Take 9 Lisburn A-Level students, 3 teachers and a Head-teacher. Mix with an inspirational charity, ASHA, and place to rise in the poorest slums of Delhi. The result? Thirteen lives and a school community, well and truly challenged.
October 23rd marked the date of departure. We had been team-building, fundraising and inoculating for 14 months. Representatives from the charity, ASHA, had been sending preparation materials and Health and Safety talks had been delivered on the perils of Delhi’s drinking water, packs of wild dogs and monkeys and holy cows!
By the time the Richmond coach pulled up to the WHS gates to transport us to our flight from Dublin, we were buzzing with anticipation, ready to roll up our sleeves and to engage with the inspiring work of Dr Kiran Martin’s charity, ASHA.
Our allotted slum, Mayapuri, is based in an industrial area of factories and scrap metal breakage yards. Our first sight of the slum was marked by the mounds of discarded rubbish and the stripped carcasses of cars, vans and tuk tuks. The grease and grime was thickly ingrained in the hands and faces of the men stripping back car chassis and reclaiming every available wire from circuit boards. But the most shocking sight was the small, shoe-less children, armed with magnets on sticks, crouched and picking through the fetid refuse, scavenging any morsel of metal to be sold and melted, bringing a small income to their family. These dirty-faced youngsters raced to meet the Western faces descending from the cars, flashing beautiful wide smiles, holding out little hands to be shaken and asking for photographs to be snapped and shown.
Our nine students in clean, Indian-styled salwar kameeze embraced the children, moved by their open welcome and warm greetings. This was our first lesson in the community-building power of the values expounded by ASHA. The name of this charity means Hope, the value at the heart of their work. It was this hope that was the overwhelming feeling that we experienced throughout our 10 day trip.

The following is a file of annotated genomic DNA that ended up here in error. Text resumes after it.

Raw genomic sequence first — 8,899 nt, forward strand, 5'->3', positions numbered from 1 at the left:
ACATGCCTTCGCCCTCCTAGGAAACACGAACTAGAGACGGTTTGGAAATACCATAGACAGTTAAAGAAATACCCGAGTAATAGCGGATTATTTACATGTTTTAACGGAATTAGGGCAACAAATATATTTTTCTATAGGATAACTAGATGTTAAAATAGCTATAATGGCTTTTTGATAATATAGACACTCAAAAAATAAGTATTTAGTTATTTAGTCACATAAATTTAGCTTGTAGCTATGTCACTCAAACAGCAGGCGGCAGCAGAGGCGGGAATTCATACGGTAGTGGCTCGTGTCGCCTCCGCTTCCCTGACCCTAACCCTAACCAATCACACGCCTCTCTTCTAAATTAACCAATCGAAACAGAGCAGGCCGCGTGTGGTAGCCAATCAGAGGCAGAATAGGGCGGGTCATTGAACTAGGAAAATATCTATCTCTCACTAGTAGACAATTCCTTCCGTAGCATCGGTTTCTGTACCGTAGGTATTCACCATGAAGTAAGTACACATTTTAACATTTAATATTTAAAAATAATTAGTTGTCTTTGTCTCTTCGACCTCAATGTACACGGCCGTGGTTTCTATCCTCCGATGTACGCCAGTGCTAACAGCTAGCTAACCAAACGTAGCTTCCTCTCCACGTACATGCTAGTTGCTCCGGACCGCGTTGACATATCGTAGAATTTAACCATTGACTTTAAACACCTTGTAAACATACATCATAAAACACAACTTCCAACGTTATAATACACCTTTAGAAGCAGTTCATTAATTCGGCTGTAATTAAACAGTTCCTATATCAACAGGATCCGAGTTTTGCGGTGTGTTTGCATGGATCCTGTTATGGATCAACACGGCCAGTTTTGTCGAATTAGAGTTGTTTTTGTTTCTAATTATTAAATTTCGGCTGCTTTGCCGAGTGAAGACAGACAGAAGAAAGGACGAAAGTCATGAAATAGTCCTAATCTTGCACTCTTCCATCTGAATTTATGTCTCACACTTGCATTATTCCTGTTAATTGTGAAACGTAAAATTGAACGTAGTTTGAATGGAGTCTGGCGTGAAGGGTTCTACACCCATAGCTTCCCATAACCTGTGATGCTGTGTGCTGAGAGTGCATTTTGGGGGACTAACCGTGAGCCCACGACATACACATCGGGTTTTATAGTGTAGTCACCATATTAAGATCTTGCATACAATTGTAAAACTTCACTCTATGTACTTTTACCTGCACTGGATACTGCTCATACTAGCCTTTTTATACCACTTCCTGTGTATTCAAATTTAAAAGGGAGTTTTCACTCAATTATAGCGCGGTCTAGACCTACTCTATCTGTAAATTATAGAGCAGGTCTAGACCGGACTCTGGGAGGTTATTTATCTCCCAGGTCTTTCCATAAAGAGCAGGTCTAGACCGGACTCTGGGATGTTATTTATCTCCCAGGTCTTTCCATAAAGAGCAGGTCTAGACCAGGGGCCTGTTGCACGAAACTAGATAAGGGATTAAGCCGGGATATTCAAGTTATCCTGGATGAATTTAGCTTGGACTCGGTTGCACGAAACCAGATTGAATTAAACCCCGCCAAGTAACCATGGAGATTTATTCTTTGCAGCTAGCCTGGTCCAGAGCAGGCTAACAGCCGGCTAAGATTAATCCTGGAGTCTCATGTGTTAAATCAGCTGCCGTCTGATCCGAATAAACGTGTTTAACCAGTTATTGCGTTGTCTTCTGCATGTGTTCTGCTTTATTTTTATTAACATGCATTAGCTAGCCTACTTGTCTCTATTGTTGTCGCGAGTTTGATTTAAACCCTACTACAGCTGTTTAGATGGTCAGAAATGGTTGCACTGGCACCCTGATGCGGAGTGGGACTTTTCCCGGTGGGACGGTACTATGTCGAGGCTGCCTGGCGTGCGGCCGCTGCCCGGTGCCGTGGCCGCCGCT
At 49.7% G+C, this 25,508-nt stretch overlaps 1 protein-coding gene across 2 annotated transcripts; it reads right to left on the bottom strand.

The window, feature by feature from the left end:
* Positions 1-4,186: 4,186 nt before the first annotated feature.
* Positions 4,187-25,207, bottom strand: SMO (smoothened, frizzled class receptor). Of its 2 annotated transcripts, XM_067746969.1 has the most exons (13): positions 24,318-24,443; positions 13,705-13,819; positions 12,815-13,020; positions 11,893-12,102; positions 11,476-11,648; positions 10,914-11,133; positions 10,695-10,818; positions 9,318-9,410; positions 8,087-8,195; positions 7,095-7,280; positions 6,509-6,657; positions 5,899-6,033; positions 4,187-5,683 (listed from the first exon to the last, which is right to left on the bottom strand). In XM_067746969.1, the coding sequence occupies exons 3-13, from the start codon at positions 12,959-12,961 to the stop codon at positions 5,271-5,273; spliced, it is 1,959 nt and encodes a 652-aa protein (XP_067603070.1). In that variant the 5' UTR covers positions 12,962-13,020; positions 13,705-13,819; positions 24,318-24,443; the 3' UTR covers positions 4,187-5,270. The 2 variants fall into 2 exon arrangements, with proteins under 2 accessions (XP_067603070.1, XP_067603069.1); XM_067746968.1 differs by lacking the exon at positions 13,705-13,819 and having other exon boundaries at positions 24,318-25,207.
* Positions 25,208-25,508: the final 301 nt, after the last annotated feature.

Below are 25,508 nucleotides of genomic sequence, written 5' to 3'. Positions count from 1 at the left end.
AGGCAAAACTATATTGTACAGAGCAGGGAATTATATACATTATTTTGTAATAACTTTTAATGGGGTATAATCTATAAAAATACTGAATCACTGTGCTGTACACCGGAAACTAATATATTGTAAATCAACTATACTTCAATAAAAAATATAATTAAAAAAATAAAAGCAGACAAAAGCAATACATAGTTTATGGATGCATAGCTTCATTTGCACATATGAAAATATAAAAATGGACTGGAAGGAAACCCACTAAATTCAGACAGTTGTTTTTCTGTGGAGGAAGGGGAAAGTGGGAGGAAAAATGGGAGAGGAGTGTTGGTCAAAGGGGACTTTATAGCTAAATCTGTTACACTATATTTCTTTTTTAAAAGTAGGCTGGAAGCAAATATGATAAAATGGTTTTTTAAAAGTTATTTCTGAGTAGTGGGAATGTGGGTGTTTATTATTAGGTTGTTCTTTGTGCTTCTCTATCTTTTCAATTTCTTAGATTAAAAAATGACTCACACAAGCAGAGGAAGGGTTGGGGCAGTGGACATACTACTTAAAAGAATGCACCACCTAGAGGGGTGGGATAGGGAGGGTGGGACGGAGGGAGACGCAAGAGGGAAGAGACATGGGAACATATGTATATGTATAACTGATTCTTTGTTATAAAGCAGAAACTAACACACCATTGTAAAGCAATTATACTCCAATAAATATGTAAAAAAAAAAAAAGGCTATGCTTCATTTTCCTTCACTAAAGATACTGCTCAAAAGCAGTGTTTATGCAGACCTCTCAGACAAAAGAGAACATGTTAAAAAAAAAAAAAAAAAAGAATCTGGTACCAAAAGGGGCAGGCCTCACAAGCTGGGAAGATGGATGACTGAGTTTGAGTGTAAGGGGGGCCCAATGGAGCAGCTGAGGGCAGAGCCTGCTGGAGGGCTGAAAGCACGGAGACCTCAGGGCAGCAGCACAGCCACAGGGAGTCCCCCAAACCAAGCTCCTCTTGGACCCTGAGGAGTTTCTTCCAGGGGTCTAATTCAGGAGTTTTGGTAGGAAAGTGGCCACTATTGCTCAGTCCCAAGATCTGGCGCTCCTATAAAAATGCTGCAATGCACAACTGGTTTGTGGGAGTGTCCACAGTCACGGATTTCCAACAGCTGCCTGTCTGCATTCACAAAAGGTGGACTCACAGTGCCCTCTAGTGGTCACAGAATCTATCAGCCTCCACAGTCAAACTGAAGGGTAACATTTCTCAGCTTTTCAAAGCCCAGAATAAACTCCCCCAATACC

The ASHA resource centre in Mayapuri delivers pre and post-natal healthcare to all people in the slum. They fund a full-time trained nurse, the tireless and gutsy Thresi, to work with and to train Community Health Volunteers, (CHVs), to deliver inoculations to each child, to prescribe antibiotics and to oversee the general health of the entire community. Even the children are trained to identify the symptoms and to treat with home-made remedies any diarrhoea-related illnesses. This has had such an impact on the slum that there have been no diarrhoea-related deaths there for three years.
ASHA has been working in Mayapuri for twenty three years and on our first day at the resource centre, we were invited to listen to the Mahila Mandal, the women’s pressure group. The charity structures these groups, training women and children (the Bal Mandal groups), to find a political voice to canvass their local government for improvements in infrastructure and facilities in their local area. Twenty three years ago, the Mahila Mandal spokeswoman told us, there were no toilets in the entire slum. The ladies covered their faces with veils and had to relieve themselves in the public park where factory workers would molest them. Thanks to the work of ASHA, the ladies have succeeded in pressuring local government to build public toilets with running water. The ladies now feel safe to walk with faces uncovered and to go about basic hygiene routines unbothered and with dignity.
Our main role in the centre was to work with the children selected by ASHA to have extra lessons in English. The Wallace pupils had worked extremely hard to prepare teaching materials in advance, worksheets, flashcards, posters, and their enthusiasm and care in the lesson deliveries was very touching to observe. The Mayapuri children were like knowledge sponges. Their faces lit up when we gave them a pencil and a yellow exercise book in which to keep their notes. They are so happy with so little, a sobering lesson to us as we live with such wealth, waste and excess. We also taught the children new games, (wink murder and dodge ball were top favourites), taught them some songs and delivered arts and crafts lessons. Loom bands have finally hit Delhi, thanks to WHS!
But for all of our input into the lives of these children, we have gained so much more in return. The generosity, contentment and determination of the adults and children working with ASHA, to build a better future for themselves, their families and their community is inspiring and humbling. Tarun is one of over 800 university students that ASHA is supporting through their studies this year. He is in his third year of a Business Studies degree and hopes to save enough to start his own printing press business in Mayapuri. You see, his father is a printing press operator and earns around the average for a Delhi slum dweller, £1.50/day. Tarun wants to employ his father and other slum dwellers and pay them a fair wage, thus helping to raise the living standards of his community. This is the testimony of the work of this charity. This is the testimony that we want to share. This is the recipe for a life well lived in the spirit of ASHA, the spirit of Hope.
For more information on the charity go to www.asha-india.org
Last modified: November 12, 2014